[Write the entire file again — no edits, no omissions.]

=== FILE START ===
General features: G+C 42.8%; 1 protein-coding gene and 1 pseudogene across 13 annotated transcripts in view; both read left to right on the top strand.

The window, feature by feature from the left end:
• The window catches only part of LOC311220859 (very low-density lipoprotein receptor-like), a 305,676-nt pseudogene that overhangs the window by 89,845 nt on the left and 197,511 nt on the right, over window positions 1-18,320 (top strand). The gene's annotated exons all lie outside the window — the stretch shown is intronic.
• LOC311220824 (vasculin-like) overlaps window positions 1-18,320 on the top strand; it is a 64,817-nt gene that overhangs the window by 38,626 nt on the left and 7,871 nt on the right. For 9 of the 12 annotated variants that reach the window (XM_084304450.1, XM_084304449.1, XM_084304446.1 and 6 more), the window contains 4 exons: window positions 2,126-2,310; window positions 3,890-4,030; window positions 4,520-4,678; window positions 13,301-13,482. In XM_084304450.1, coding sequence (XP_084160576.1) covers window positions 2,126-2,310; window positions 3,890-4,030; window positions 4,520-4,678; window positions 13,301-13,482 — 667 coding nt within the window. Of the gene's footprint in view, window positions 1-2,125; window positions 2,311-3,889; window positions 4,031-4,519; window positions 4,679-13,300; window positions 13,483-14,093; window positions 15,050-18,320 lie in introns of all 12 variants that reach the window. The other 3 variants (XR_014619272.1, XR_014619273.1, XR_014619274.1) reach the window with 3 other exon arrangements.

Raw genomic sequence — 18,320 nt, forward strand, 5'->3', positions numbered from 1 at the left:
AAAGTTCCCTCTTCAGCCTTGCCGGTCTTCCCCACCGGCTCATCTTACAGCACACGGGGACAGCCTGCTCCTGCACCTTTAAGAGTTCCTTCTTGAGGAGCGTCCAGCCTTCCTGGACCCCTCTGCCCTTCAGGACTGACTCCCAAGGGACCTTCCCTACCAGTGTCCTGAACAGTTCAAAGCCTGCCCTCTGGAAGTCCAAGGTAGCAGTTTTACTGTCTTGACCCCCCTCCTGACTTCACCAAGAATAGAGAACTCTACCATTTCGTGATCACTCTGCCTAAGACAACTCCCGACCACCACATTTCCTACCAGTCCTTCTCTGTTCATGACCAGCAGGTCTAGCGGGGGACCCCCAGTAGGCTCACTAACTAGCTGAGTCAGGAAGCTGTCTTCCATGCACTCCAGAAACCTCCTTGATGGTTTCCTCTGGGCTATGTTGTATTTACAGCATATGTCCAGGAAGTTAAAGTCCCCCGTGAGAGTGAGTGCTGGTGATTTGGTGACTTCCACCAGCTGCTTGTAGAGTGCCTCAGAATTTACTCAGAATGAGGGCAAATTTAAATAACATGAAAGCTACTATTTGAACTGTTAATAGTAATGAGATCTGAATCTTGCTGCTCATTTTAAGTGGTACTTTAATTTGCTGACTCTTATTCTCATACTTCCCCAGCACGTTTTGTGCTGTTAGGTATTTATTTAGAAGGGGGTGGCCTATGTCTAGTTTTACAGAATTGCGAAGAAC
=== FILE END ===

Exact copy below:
General features: G+C 42.8%; 1 protein-coding gene and 1 pseudogene across 13 annotated transcripts in view; both read left to right on the top strand.

The window, feature by feature from the left end:
• The window catches only part of LOC311220859 (very low-density lipoprotein receptor-like), a 305,676-nt pseudogene that overhangs the window by 89,845 nt on the left and 197,511 nt on the right, over window positions 1-18,320 (top strand). The gene's annotated exons all lie outside the window — the stretch shown is intronic.
• LOC311220824 (vasculin-like) overlaps window positions 1-18,320 on the top strand; it is a 64,817-nt gene that overhangs the window by 38,626 nt on the left and 7,871 nt on the right. For 9 of the 12 annotated variants that reach the window (XM_084304450.1, XM_084304449.1, XM_084304446.1 and 6 more), the window contains 4 exons: window positions 2,126-2,310; window positions 3,890-4,030; window positions 4,520-4,678; window positions 13,301-13,482. In XM_084304450.1, coding sequence (XP_084160576.1) covers window positions 2,126-2,310; window positions 3,890-4,030; window positions 4,520-4,678; window positions 13,301-13,482 — 667 coding nt within the window. Of the gene's footprint in view, window positions 1-2,125; window positions 2,311-3,889; window positions 4,031-4,519; window positions 4,679-13,300; window positions 13,483-14,093; window positions 15,050-18,320 lie in introns of all 12 variants that reach the window. The other 3 variants (XR_014619272.1, XR_014619273.1, XR_014619274.1) reach the window with 3 other exon arrangements.

Raw genomic sequence — 18,320 nt, forward strand, 5'->3', positions numbered from 1 at the left:
AAAGTTCCCTCTTCAGCCTTGCCGGTCTTCCCCACCGGCTCATCTTACAGCACACGGGGACAGCCTGCTCCTGCACCTTTAAGAGTTCCTTCTTGAGGAGCGTCCAGCCTTCCTGGACCCCTCTGCCCTTCAGGACTGACTCCCAAGGGACCTTCCCTACCAGTGTCCTGAACAGTTCAAAGCCTGCCCTCTGGAAGTCCAAGGTAGCAGTTTTACTGTCTTGACCCCCCTCCTGACTTCACCAAGAATAGAGAACTCTACCATTTCGTGATCACTCTGCCTAAGACAACTCCCGACCACCACATTTCCTACCAGTCCTTCTCTGTTCATGACCAGCAGGTCTAGCGGGGGACCCCCAGTAGGCTCACTAACTAGCTGAGTCAGGAAGCTGTCTTCCATGCACTCCAGAAACCTCCTTGATGGTTTCCTCTGGGCTATGTTGTATTTACAGCATATGTCCAGGAAGTTAAAGTCCCCCGTGAGAGTGAGTGCTGGTGATTTGGTGACTTCCACCAGCTGCTTGTAGAGTGCCTCAGAATTTACTCAGAATGAGGGCAAATTTAAATAACATGAAAGCTACTATTTGAACTGTTAATAGTAATGAGATCTGAATCTTGCTGCTCATTTTAAGTGGTACTTTAATTTGCTGACTCTTATTCTCATACTTCCCCAGCACGTTTTGTGCTGTTAGGTATTTATTTAGAAGGGGGTGGCCTATGTCTAGTTTTACAGAATTGCGAAGAAC